Does it make sense to teach business ethics?
Dr. Andrew Abela argues that there’s no such thing as an amoral, ethically neutral finance theory or management theory. Good business leaders know that a true theory of business is in fact ethical at the core. A successful, long-lasting business is one that cares about its people — its customers, employees and the communities it operates in . . .
I’ve had a nagging suspicion for some time now that teaching business ethics in a university is not delivering on what’s expected of it. The big question is this: Does teaching business ethics make business more ethical?
At the Catholic University of America (CUA), just like at every other university with a business program, we teach the obligatory business ethics course; the accrediting agencies insist on it, after all. But I think there’s a problem with this approach. Some time ago, two of my students were in their business strategy class with one of my colleagues, a professor of management. During this class, they delivered a presentation about Wal-Mart’s strategic challenges.
At the end of the presentation, my colleague challenged them with the following: “I happen to know that you’ve been discussing ethical issues about Wal-Mart in Dr. Abela’s class. Why didn’t you bring up those issues in your presentation today?”
Without missing a beat, the students’ response was: “Well, that was an ethics class; this is a strategy class.”
There you have it. A separate business ethics course teaches students that ethics is separable from the rest of business — that you can “do” ethics separately from doing finance, marketing or HR. It teaches them what my former professor — Ed Freeman of the University of Virginia’s Darden Business School — calls the “separation thesis,” the (false) idea that business issues and ethics issues can be clearly separated.
This thesis is false because there’s no such thing as an amoral, ethically neutral finance theory or management theory. They can masquerade as such, but every theory of business contains within it some fundamental assumptions about what the theory is for, what counts as a good outcome, and what role human beings play in that theory. And depending on the content of those assumptions, the theory will be moral or immoral, but never amoral — never free of morality. So it’s false to think that we can teach business as a purely technical subject and then add ethics to make it moral. The “ethicality” of business is already determined from the core assumptions of the business theory we teach.
Thus we often face the problem that in our business ethics course, we teach students to respect human dignity, but then in marketing they’re taught to sell as much stuff as possible regardless of the good of the consumer; in finance, to maximize profits above all else; in economics, that human beings are nothing more than utility maximizers who find their happiness by consuming more and more stuff. Not explicitly, perhaps. But implicitly, that’s the message they get from these courses.
If, after you graduate, real life presents any tension between the lessons you learned in your business ethics course and the lessons from your finance (or marketing or management) course, guess which is more likely to win? “I’ve got to do my job,” graduates think, “and my job is finance, therefore I do what my finance class taught me.”
The difficulty here is that when business runs this way, according to supposedly amoral theory, we invariably end up with the greed-induced global malaise we’re facing now. Why? Because “amoral” business leads to immoral business: Without a strong notion of the good built into our concept of business, without a strong ethical foundation within the theory, business theory cannot provide sufficient protection from temptation.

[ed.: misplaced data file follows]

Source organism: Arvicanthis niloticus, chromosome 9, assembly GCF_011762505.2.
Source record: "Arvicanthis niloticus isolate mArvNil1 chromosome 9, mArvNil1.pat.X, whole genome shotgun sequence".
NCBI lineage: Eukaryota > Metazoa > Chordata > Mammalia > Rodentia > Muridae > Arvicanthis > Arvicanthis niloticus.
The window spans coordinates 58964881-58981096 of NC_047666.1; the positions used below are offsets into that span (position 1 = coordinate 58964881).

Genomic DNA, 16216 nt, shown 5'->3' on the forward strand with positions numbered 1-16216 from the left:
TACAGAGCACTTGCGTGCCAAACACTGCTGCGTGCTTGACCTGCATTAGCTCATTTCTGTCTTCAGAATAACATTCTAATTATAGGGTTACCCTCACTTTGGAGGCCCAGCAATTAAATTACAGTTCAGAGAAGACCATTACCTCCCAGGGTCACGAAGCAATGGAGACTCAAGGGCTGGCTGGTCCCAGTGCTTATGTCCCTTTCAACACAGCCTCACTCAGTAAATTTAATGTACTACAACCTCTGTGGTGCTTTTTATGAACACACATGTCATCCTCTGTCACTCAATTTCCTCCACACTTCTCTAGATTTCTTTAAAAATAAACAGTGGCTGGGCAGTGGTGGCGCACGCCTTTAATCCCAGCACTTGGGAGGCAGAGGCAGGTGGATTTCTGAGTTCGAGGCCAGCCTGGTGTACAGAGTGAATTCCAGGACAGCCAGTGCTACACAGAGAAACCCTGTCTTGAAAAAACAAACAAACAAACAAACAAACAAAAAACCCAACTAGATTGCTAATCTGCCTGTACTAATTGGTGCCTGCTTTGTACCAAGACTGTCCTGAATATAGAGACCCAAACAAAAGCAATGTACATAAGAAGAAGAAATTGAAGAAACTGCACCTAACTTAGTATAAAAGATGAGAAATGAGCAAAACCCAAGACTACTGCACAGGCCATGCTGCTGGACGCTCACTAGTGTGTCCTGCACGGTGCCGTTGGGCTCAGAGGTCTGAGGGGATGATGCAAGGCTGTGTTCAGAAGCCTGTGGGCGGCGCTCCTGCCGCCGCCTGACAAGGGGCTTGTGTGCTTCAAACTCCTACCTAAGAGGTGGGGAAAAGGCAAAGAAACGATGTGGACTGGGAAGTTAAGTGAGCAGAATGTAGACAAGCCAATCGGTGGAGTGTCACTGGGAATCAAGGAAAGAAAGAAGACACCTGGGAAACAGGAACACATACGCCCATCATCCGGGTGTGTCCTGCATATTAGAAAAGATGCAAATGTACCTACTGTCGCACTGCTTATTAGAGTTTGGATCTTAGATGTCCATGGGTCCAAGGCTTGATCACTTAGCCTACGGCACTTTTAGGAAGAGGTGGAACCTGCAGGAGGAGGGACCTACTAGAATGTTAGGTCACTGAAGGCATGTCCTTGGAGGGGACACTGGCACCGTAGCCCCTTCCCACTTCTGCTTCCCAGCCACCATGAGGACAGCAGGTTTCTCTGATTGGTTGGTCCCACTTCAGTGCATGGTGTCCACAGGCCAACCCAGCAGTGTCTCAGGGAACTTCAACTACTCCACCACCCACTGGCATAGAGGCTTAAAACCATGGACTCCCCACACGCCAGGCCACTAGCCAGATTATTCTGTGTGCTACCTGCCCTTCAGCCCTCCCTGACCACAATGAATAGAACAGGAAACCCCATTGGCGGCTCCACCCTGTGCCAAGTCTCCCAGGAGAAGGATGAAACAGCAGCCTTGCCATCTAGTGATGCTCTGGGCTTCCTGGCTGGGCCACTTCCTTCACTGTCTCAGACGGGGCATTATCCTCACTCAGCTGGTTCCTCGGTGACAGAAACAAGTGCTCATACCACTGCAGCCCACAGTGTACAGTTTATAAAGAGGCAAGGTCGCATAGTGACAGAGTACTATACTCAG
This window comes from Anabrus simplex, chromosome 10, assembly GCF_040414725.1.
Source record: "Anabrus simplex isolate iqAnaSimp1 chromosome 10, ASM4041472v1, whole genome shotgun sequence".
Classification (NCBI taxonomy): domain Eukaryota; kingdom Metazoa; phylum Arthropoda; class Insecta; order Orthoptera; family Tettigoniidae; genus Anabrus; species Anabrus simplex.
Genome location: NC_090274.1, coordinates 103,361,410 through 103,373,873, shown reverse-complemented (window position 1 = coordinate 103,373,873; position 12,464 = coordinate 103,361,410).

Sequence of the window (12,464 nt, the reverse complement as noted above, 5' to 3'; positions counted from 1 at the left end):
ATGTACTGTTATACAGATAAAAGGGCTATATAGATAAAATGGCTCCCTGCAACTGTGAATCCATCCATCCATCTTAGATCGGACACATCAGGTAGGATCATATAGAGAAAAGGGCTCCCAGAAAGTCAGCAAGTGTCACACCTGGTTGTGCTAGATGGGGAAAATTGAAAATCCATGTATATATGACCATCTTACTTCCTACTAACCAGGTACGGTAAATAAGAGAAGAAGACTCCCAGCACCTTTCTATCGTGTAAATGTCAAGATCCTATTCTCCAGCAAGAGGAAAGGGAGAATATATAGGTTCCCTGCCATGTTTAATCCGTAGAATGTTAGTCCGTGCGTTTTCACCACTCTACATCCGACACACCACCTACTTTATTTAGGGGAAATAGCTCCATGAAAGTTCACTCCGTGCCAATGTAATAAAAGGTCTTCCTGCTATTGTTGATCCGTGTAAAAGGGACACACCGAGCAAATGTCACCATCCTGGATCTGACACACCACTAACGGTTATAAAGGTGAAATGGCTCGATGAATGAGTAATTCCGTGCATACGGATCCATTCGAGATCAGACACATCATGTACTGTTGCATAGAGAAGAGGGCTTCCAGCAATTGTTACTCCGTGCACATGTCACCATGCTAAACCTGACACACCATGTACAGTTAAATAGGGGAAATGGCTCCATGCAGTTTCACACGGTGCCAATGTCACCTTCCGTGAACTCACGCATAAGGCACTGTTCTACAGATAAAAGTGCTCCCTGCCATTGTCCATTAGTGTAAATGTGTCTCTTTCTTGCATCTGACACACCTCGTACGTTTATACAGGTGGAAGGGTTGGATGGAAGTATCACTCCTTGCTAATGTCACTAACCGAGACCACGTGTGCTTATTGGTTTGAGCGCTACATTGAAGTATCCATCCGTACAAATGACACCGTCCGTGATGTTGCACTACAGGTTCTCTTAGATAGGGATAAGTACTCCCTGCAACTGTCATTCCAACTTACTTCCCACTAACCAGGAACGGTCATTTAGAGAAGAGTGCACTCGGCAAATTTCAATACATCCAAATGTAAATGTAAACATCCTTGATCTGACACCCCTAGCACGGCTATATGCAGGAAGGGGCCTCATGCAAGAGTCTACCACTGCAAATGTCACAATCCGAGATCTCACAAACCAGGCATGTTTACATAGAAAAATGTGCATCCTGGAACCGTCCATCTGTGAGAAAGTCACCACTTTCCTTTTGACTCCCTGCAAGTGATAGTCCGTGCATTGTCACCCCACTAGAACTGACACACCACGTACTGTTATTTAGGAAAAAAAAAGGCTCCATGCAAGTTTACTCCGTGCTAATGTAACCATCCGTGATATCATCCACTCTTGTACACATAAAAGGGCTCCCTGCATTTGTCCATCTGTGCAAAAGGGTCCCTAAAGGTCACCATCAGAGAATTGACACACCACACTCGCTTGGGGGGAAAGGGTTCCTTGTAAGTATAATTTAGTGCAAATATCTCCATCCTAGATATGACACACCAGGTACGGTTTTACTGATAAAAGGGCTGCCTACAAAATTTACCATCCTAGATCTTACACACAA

The irony is that good business leaders know what many professors don’t: that a true theory of business is in fact ethical at the core. Most Legates I’ve spoken with know that a successful, long-lasting business is one that cares about its people — its customers, employees and the communities it operates in.
So how do we educate future business leaders? Instead of teaching business ethics as a separate course, let’s build it into each and every business course, and show that it belongs right inside business theory itself. (That, by the way, is the purpose of the upcoming Catechism for Business — not to serve as a business ethics textbook).
This is what we are trying to do at CUA with our new Master of Science in Business Analysis (MSBA) program, launching this fall. It’s a one-year business program designed for liberal arts students who want to pursue a business career. It takes the critical thinking and communication skills they’ve developed and adds the language and tools of business.
The program is guided by an advisory board of Catholic business leaders (including several Legates) who will also serve as mentors to students. Each course — be it in marketing, finance or management — is solidly founded on the Catholic social teaching principles of solidarity, subsidiarity and human dignity. And there is no course in business ethics. It does have a unique course called The Spirit of Enterprise, which gives a historical view of the contributions of business to society through the ages, but the topic of ethics itself is infused into each course.
We’ve started to accept applications to this program, so if you know any liberal arts college seniors with an interest in business, send them our way because it’s time to start educating the next generation of Legatus members!
A member of Legatus’ Northern Virginia Chapter, Dr. Andrew V. Abela is chair of the Business and Economics department at the Catholic University of America and an associate professor of marketing. He blogs at CatholicBusinessEthics.org